Fresh blueberries usually will not bleed that much, however, be extra careful with fresh blackberries because they can get juicy and make a bit of a mess if they have sat out for a while.
As a child living in New Brunswick, one of the highlights of summer was picking wild blueberries in our yard. Have you ever had the pleasure of eating wild blueberries? The flavour is so intense and amazing! If you live near an area where they grow, make sure you don’t let them go to waste!
Why don’t you check out my recipe for old fashioned blueberry-muffins which I re-created from my mom’s recipe and which she graciously baked in the morning when relatives would come to stay during the summer. In that post I recall one particular summer when my nasty cousins came for a weekend.
Anyway, back to the oat and berry muffins. For added fibre, I switched all-purpose flour for whole wheat, but again the original recipe called for all-purpose. Whole wheat will make the muffins a little smaller in size than using the all-purpose flour, but still taste great.
There is nothing challenging about these muffins, they are fresh and wholesome and will likely turn your kitchen into a gathering spot for family and friends. Freeze a batch for school lunches or when you are on the run.
- 1 cup rolled oats
- 1¼ cup buttermilk (I used 1% buttermilk)
- 1¼ cup whole wheat flour (whole wheat flour will make for a slightly smaller muffin, all-purpose flour can be also used)
- ½ - ⅔ cup brown sugar (your preference)
- 1 teaspoon baking powder
- ½ teaspoon baking soda
- ⅛ teaspoon freshly grated nutmeg
- ¼ teaspoon salt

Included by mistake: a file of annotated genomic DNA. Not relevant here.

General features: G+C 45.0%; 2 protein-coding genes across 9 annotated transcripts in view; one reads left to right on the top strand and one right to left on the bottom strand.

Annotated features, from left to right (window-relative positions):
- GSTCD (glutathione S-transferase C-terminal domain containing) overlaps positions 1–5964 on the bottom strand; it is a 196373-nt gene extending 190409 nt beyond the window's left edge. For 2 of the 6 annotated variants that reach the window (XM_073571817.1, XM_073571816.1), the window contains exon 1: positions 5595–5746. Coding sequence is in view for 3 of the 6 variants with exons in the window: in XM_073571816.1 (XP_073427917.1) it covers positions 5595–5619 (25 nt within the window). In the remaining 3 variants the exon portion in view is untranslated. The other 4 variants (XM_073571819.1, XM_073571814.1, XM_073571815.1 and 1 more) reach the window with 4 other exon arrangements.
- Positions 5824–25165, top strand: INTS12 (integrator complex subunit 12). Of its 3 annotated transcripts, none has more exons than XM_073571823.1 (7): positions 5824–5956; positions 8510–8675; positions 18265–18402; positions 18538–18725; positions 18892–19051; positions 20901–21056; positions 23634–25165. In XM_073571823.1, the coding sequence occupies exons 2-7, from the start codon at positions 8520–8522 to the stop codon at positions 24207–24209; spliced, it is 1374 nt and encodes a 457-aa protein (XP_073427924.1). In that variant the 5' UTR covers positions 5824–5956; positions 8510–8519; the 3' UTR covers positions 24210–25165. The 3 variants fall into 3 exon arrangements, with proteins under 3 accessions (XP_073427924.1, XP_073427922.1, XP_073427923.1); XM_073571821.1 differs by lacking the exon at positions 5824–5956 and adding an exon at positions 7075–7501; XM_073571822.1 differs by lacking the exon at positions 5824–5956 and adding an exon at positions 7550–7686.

- 1 egg
- 1 teaspoon vanilla
- ⅓ cup melted butter
- 1 cup berries, (blueberries, blackberries, raspberries), fresh or frozen *(see note at bottom)
- 1 tablespoon granulated sugar for sprinkling over the top
- Preheat oven to 375 Degrees F. Grease a 12 cup muffin tin or line with paper liners.
- Combine the rolled oats and the buttermilk in a bowl. Let stand for ten minutes while you get the other ingredients ready.
- Combine the flour, baking powder, baking soda, salt and nutmeg. Blend together.
- Add the brown sugar and mix together, removing any lumps.
- Melt the butter and add to the oat mixture, stirring to combine. Add the egg and vanilla, stir until just combined. Do not over mix.
- Spoon half of the batter into the bottom of the muffin tins.
- Place three or four berries over the batter, then repeat with the batter and berries.
- Sprinkle the 1 tablespoon of granulated sugar over the top of the muffins for a bit of a crunch.
- Bake for 18 to 20 minutes or until a wooden pick inserted in the centre comes out clean and the tops are nicely browned.
- Cool in pans for a few minutes before removing the muffins to a rack.
- Store muffins in an airtight container to keep fresh. Oat and berry muffins freeze very well.
- *Note. Fresh blueberries or raspberries can be gently folded into the batter. Don't be tempted to use more than 1 cup of frozen berries or the muffins tend to be a little soggy.